#5 - It Enhances Design Space
One of the joys of designing Magic is creating new environments for the players. In order to do this though, we have to be able to subtract things from the game. The proliferation of formats allows the designers the ability to create cards aimed for very specific environments. Limited formats, in particular, open up a large avenue to play with. To continue a theme of my column, restrictions breed creativity. Forcing players into different small boxes makes them have to think and react in very different ways. The designers are more challenged and the players get a much richer multiverse of worlds to play in.
#6 - It Challenges Players
As I've explained before ("R&D R&R"), R&D enjoys discussing all sorts of odd topics. One such topic: how long before Magic has its own Deep Blue (for those unfamiliar Deep Blue is a computer program that plays chess so well that it has managed to defeat the top human chess player - okay, only once I believe but still pretty impressive). And the answer we keep coming up with is a long, long time. Why? Well, first off, Magic has a much richer decision tree than chess. Second, Magic has a bluffing/mental element that would be lost on a computer. And third, excelling at Magic requires being good at numerous formats. Magic's strategic depth is yet another key selling point. Having a variety of formats only enriches this aspect of the game. Understand Standard? Great. Try your hand a drafting. Got that? How about a little Type I?
#7 - It Ensures a Healthy Metagame
Keeping an environment healthy is an ongoing challenge for R&D. Having multiple formats gives us a little bit of breathing room. If one format starts taking a nasty turn, players have other formats available to take up the slack.
#8 - It Sells Cards
Each of the above reasons adds value to the game. As such, it increases the value of each pack to the consumer. In short, players are happier buying packs if they feel they get more for their money. The end result is more sales for us. Why include this? Because I think it's important to be honest with all of you. R&D is very invested in making the game as good as it can be. Part of it is pride. Part of it is love for the game. But I don't want to insult your intelligence by avoiding the fact that part of it is that Wizards is in the business of selling cards. We want to make the game as attractive as possible because we all of you to want to buy more cards.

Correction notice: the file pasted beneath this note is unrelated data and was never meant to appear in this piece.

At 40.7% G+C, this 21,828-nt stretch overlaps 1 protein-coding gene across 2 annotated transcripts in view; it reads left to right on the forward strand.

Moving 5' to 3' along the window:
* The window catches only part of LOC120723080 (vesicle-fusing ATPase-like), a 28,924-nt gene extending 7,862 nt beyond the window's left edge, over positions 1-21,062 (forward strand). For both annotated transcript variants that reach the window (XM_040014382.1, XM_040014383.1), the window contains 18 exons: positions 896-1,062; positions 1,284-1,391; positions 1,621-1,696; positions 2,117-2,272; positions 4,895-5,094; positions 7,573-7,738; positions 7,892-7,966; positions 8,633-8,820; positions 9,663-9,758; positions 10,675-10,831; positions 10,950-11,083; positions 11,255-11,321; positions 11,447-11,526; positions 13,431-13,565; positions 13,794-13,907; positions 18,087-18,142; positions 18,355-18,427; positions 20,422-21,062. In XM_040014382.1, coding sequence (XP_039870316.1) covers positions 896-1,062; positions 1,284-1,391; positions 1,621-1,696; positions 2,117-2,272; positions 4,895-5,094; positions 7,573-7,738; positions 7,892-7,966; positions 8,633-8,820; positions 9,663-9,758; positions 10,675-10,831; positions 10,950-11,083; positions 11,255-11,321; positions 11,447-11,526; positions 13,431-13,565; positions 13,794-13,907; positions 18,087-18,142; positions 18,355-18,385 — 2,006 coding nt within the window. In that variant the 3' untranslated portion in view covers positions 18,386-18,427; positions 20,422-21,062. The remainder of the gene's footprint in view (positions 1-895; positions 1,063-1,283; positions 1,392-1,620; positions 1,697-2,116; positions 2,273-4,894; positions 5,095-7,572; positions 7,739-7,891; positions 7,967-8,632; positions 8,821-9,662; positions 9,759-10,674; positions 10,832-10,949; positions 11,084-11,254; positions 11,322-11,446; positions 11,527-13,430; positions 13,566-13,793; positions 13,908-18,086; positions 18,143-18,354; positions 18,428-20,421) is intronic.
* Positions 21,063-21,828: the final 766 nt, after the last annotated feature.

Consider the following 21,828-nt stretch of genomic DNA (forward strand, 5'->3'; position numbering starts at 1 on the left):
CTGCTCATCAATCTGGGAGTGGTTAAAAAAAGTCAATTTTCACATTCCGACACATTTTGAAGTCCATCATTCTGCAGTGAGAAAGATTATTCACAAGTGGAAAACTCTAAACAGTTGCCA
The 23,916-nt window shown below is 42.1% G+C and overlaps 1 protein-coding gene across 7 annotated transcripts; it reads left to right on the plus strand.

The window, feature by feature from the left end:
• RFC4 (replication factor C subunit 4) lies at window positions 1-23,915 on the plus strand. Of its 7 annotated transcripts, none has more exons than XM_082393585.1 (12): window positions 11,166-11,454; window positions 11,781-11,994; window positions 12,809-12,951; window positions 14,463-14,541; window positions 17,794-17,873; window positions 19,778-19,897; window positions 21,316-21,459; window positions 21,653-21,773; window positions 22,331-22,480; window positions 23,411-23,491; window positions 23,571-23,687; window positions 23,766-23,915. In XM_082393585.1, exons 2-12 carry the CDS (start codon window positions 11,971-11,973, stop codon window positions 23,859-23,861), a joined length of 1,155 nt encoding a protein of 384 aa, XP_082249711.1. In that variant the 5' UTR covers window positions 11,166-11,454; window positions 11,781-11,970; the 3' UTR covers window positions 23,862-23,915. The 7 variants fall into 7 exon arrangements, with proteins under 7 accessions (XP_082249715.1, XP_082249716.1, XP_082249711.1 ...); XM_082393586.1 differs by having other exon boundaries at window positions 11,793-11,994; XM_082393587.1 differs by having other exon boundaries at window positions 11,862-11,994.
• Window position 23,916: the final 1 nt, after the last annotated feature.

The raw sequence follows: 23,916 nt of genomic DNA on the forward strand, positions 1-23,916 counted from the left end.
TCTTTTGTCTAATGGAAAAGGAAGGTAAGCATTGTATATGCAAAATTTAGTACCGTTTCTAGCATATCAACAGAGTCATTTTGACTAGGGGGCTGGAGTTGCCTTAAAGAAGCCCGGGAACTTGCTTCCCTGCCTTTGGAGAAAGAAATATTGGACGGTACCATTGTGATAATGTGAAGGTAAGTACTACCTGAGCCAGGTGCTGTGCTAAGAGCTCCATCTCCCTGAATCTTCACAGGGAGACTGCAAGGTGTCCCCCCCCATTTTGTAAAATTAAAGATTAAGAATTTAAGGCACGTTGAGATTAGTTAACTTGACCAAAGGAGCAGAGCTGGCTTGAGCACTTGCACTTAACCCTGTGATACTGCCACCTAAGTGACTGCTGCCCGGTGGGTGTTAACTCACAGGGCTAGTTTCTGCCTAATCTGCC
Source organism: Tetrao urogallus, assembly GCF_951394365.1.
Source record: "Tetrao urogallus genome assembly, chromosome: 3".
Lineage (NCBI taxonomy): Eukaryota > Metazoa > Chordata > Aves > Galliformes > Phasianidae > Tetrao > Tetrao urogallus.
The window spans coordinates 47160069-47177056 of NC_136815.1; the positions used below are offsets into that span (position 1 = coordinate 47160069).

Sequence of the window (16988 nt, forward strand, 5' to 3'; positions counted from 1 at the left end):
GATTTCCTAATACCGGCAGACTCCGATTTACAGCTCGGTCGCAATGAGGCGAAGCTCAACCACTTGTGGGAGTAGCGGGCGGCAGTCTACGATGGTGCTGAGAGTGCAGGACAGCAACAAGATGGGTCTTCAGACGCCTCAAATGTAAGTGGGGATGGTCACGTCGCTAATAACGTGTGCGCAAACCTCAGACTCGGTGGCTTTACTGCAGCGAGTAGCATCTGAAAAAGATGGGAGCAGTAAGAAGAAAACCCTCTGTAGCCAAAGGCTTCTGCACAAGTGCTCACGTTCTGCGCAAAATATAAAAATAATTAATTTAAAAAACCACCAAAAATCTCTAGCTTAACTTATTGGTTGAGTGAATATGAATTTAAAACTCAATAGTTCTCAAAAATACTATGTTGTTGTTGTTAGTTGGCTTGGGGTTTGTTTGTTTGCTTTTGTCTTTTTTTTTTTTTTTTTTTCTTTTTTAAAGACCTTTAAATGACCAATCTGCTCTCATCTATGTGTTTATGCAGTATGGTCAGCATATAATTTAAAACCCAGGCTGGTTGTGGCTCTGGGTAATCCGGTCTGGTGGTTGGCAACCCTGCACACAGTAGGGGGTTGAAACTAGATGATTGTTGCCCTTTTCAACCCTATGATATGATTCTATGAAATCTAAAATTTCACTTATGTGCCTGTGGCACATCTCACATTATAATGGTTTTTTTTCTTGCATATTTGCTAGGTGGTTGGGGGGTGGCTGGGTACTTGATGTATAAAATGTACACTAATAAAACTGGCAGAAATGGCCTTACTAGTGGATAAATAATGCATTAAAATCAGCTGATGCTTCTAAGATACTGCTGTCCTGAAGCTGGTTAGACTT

Formatters of the Heart
As you can see, having a variety of formats does much to enrich the game. Thus, the shorter answer to why we support so many formats is to make a better game for all of you.
Join me next week when I explore "top down" design.
Until then, may you dip your toe in a new format.
"Extra Helpings" #1A 1/2
I've gotten a lot of mail asking where the Tom Swifties are. In addition, I've gotten even more mail asking where "You Make the Card II" has gone. The answers are actually tied together. You see, R&D is staffed for the average workload. This means that we get a little overworked when the top end rolls around. For the designers, that time is the late winter/early spring.
At one point, for example, I was on four design teams simultaneously, two of which I was running. On top of that, "You Make the Card II" was wildly successful. I received four times the amount of entries that I received from the first one (and that's with us limiting people to one mechanic). So the short answer is that I'm digging my way through them. (I've gotten help so the process has sped up some).
While I was excited to introduce "Extra Helpings" with the Tom Swifities, I did so prematurely as I don't feel it right to grade them until after I finish "You Make the Card". The Tom Swifities, incidentally, also far exceeded my expectations. I expected 100 to 200 replies. I got over 2000. So, I do plan on posting the Tom Swifties. But not until after I finish "You Make the Card". Which is chugging along and will hopefully be here soon for you to vote on.
I apologize for the delay and ask for just a little more patience. They're both coming. I swear.
Mark may be reached at firstname.lastname@example.org.